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Say $r$ is a Galois radius of an integer $n$ if $\omega(n-r)=\omega(n+r)=1$, where $\omega$ counts the prime factors regardless of multiplicity, and say $s$ is a $k$-quasi-Galois radius of $n$ if $\omega(\vert n-s\vert)\leq k$ and $\omega(n+s)\leq k$.

Is the product of $k$ pairwise distinct Galois radii of $n$ always a $k$-quasi-Galois radius of $n$?

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    $\begingroup$ What have you tried? Starting with $k=2$ seems natural. $\endgroup$
    – lulu
    Jan 20 at 20:46
  • $\begingroup$ I tried a few computations in my head, starting with $n=16$, whose Galois radii are $3, 7, 9, 11, 13$. Any product of $2$ distinct members of this list gives rise to a $2$-quasi-Galois radius of $16$. $\endgroup$ Jan 20 at 20:54
  • $\begingroup$ Well, starting with such a small number is unlikely to get you anywhere. After all, for small $n$, $\omega(n)≤2$. I suggest taking a number with a large $\omega$ value, like $2\times 3\times 5\times 7\times 11$ and looking at $n$ near that. $\endgroup$
    – lulu
    Jan 20 at 20:59

1 Answer 1

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This is not true, even in the case $k =2$. Let $n = 5379.$ First, note that $5379 - 3248 = 2131$ and $5379 + 3248 = 8627$ are both prime, hence $3248$ is a Galois radius of $5379.$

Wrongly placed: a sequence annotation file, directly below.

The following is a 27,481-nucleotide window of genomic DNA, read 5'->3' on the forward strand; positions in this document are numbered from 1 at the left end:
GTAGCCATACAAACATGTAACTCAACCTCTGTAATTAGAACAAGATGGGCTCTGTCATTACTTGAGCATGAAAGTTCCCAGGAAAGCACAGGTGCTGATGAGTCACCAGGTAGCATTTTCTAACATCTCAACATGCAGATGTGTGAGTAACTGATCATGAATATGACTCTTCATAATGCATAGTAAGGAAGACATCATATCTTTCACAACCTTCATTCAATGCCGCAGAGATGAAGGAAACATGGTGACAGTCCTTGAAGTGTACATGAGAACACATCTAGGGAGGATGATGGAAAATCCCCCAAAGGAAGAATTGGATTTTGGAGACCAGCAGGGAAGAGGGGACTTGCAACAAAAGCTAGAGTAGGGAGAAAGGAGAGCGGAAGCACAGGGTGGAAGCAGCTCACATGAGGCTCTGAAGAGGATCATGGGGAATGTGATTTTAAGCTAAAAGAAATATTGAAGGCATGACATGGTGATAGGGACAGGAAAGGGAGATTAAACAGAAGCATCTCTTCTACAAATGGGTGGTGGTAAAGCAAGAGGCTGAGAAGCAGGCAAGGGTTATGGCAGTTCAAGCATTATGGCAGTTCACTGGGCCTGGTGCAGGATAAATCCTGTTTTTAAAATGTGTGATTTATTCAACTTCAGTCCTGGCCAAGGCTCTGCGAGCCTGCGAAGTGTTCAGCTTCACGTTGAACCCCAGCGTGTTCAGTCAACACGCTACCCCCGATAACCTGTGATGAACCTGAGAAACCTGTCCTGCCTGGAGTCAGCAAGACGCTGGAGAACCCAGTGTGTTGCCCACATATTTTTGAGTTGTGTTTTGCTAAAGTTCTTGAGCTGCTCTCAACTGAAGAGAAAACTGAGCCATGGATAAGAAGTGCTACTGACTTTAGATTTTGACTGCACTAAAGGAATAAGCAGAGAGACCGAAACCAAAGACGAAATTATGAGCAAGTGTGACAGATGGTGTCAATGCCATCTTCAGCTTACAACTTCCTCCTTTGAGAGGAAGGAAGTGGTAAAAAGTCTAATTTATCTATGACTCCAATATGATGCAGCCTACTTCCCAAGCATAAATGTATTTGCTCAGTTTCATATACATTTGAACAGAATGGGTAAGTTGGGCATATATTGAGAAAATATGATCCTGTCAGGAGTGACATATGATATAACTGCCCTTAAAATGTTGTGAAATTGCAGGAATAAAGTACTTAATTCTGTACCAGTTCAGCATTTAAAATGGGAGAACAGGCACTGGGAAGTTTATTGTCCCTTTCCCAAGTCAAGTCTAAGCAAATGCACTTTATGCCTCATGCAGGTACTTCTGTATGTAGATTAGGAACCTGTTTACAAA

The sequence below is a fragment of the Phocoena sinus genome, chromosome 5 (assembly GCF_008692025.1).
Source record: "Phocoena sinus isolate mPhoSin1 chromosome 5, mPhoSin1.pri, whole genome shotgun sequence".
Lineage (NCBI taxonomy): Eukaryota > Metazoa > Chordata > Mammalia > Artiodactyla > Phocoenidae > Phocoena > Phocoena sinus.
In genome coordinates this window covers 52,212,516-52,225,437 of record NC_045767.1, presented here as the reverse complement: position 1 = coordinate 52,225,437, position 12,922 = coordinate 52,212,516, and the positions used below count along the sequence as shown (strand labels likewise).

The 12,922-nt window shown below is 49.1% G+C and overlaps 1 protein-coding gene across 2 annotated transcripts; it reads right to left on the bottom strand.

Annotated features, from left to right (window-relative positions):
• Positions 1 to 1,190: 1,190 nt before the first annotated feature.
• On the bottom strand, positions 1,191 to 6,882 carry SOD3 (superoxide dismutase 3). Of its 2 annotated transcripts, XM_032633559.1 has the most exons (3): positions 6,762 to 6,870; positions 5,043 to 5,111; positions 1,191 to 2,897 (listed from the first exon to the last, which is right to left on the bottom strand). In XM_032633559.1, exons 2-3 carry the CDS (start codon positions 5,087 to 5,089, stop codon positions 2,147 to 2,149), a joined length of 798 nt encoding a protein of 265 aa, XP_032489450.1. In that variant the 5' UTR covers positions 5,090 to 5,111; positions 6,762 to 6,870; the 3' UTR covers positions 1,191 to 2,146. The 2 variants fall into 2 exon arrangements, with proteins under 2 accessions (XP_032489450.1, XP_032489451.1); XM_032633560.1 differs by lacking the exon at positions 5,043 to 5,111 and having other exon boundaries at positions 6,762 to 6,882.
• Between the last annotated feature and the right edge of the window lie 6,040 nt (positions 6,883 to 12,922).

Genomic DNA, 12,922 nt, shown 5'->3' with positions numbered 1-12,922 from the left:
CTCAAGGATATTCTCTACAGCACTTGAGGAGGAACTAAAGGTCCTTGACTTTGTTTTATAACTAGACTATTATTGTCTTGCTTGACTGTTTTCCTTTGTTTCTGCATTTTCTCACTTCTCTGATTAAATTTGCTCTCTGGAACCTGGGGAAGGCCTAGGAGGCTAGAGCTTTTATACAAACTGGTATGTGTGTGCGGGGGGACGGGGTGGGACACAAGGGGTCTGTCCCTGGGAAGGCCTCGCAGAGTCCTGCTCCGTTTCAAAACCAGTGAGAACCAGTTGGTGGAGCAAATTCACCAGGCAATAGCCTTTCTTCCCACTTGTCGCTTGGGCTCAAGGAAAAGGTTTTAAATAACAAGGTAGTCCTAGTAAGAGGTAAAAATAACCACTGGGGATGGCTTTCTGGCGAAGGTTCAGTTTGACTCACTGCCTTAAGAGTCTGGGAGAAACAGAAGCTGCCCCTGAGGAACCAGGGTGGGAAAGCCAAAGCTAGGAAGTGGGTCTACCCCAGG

Similarly, note that $5379 - 3250 = 2129$ and $5379+3250 = 8629$ are also both prime, hence $3250$ is a Galois radius of $5379.$

Now, consider $s = 3248 \cdot 3250 = 10556000$. Calculating, we see that $|5379-s| = 10550621,$ which has prime factorization $$10550621 = 61 \times 257 \times 673.$$ So, we have $\omega(|n-s|) = 3,$ and thus $s$ is not a $2$-quasi-Galois radius of $n$, even though $s$ is the product of two distinct Galois radii of $n$.


The way I obtained this counterexample is as follows. First, I noted that if you have two pairs of twin primes $(p, p+2)$ and $(q, q+2)$, then $n = \frac{p+q+2}{2}$ has two distinct Galois radii, given by $n-(p+2)$ and $n-p$. So, this gave me an easy way to find large numbers with (at least) two distinct Galois radii.

Then, following what lulu noted in the comments (that small numbers don't have many prime factors), I chose a few somewhat large twin prime pairs to mess around with, and came across this counterexample pretty quickly.

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